Within a few hours, it would become clear that it was Materazzi rather than Zidane who had disgraced himself. By various, mostly reliable accounts, the Italian had subjected Zidane to a steady torrent of racist and anti-Muslim abuse, targeting Zizou’s sister and mother (in addition to illegally tackling him several times throughout the game). At one point Materazzi called Zizou the “son of a terrorist whore.” Only three days earlier, Zidane had defiantly stated that “racists are not welcome” at the Cup. Doubtlessly he had in mind the legions of racist “fans” who have plagued European football in recent years, not the Italian who would hound him throughout this game.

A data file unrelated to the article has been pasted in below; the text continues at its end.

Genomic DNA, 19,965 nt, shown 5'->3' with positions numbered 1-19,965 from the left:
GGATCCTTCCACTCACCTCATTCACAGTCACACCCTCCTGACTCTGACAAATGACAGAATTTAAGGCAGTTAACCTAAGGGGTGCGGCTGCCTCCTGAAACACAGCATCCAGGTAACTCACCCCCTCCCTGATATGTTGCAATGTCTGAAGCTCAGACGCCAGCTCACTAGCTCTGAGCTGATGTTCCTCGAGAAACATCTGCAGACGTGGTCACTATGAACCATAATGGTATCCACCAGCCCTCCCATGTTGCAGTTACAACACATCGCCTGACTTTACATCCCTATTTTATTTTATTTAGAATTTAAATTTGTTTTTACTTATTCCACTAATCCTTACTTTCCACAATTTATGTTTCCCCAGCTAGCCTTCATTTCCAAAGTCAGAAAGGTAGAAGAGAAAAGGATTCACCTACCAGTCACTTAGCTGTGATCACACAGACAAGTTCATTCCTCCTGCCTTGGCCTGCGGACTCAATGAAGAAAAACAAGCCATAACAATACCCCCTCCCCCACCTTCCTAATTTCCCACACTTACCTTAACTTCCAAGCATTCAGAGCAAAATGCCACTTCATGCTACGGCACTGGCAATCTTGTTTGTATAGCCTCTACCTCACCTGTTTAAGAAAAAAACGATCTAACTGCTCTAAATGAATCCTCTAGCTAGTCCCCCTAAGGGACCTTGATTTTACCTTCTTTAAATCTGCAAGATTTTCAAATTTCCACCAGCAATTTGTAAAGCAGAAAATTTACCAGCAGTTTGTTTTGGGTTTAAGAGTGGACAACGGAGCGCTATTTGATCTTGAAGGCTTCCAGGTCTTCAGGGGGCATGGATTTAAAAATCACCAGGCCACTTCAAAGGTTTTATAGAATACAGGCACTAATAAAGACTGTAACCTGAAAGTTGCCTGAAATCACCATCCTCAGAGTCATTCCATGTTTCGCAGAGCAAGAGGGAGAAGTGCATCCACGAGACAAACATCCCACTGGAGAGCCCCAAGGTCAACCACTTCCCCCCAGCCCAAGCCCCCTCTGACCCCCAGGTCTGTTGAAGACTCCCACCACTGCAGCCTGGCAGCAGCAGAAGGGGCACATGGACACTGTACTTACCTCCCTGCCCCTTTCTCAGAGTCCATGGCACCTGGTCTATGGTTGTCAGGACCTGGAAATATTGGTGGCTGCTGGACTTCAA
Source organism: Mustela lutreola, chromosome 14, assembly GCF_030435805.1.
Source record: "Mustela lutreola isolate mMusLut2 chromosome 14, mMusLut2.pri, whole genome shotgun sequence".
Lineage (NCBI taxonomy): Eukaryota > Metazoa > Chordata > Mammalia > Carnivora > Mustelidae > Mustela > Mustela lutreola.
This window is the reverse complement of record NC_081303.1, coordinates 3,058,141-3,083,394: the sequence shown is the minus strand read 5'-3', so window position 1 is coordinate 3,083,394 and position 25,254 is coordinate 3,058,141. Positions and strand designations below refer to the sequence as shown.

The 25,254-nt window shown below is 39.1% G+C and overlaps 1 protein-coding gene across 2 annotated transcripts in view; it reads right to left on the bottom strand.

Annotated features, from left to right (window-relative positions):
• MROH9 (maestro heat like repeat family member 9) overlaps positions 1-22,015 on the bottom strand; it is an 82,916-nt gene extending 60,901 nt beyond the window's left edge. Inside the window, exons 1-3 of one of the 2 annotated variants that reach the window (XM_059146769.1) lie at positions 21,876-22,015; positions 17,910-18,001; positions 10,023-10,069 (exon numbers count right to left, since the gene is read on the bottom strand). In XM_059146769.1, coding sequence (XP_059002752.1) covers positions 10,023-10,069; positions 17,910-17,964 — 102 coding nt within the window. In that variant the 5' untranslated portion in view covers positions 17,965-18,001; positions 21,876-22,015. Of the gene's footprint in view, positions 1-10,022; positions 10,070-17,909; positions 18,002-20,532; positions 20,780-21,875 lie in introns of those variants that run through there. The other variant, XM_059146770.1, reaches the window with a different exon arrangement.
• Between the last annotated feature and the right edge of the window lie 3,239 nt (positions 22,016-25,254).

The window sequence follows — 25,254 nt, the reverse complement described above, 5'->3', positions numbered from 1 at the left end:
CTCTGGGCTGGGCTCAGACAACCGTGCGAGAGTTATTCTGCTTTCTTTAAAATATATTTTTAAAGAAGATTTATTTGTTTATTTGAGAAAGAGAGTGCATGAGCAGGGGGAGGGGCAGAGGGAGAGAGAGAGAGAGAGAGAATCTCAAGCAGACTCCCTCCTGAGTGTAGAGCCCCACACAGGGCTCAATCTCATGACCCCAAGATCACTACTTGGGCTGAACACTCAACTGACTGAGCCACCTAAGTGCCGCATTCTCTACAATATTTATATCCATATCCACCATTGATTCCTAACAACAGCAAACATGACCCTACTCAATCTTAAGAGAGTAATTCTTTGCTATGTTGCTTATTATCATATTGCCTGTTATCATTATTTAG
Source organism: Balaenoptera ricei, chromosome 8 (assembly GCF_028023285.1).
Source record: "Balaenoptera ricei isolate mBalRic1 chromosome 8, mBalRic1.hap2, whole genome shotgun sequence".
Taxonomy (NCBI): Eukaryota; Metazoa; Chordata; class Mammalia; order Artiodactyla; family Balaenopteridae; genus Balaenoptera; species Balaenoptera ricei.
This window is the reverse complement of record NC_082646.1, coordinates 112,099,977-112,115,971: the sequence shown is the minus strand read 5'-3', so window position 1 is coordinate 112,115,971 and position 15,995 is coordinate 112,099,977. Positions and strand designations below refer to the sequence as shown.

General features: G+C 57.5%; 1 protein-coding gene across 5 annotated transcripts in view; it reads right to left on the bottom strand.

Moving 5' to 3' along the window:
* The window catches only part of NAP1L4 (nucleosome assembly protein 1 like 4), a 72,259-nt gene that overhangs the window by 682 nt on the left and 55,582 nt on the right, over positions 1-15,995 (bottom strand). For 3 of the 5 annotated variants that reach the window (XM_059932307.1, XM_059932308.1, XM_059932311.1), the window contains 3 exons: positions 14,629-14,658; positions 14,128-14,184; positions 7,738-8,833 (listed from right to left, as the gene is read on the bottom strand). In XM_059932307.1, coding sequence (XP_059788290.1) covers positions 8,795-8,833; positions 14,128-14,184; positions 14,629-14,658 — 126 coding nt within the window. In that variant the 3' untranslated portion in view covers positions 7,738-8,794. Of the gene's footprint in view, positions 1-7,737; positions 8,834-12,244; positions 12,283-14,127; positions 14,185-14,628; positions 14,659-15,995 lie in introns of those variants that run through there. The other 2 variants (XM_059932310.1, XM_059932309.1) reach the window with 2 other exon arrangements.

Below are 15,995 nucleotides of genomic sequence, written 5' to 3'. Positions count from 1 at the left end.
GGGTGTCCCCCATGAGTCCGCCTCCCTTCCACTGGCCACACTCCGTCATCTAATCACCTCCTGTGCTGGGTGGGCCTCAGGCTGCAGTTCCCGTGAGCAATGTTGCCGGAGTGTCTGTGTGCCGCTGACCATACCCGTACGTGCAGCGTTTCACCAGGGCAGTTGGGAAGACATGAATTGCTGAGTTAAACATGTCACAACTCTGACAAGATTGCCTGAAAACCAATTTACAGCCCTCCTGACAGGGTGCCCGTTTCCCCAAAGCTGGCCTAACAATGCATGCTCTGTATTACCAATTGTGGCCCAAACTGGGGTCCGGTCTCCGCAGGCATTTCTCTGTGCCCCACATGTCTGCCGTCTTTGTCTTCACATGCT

Materazzi’s conduct was not entirely surprising to many observers. He is considered to be the “hardest” of the Italian “hard men” — perhaps less a committed racist than a canny and unscrupulous provocateur. Zidane’s close and protective relationship with his family — and his mother’s recent illness — was well known. As the focus shifted to Materazzi in the days after the game, he unpersuasively denied the reports: “I’m not cultured and I don’t even know what an Islamic terrorist is.” But one does not need a degree from the Sorbonne to be familiar with the term “Islamic terrorist,” and his protestations were further belied by reports that he also taunted Zidane as the “son of a Harki” — an Algerian who collaborated with the French colonial authorities (not an epithet known to the “uncultured”). This is one of the most severe insults that could be hurled at someone of Zizou’s heritage. And Zidane has surely not forgotten that a sidekick of fascist leader Jean-Marie Le Pen uttered the same, baseless slander a few years ago.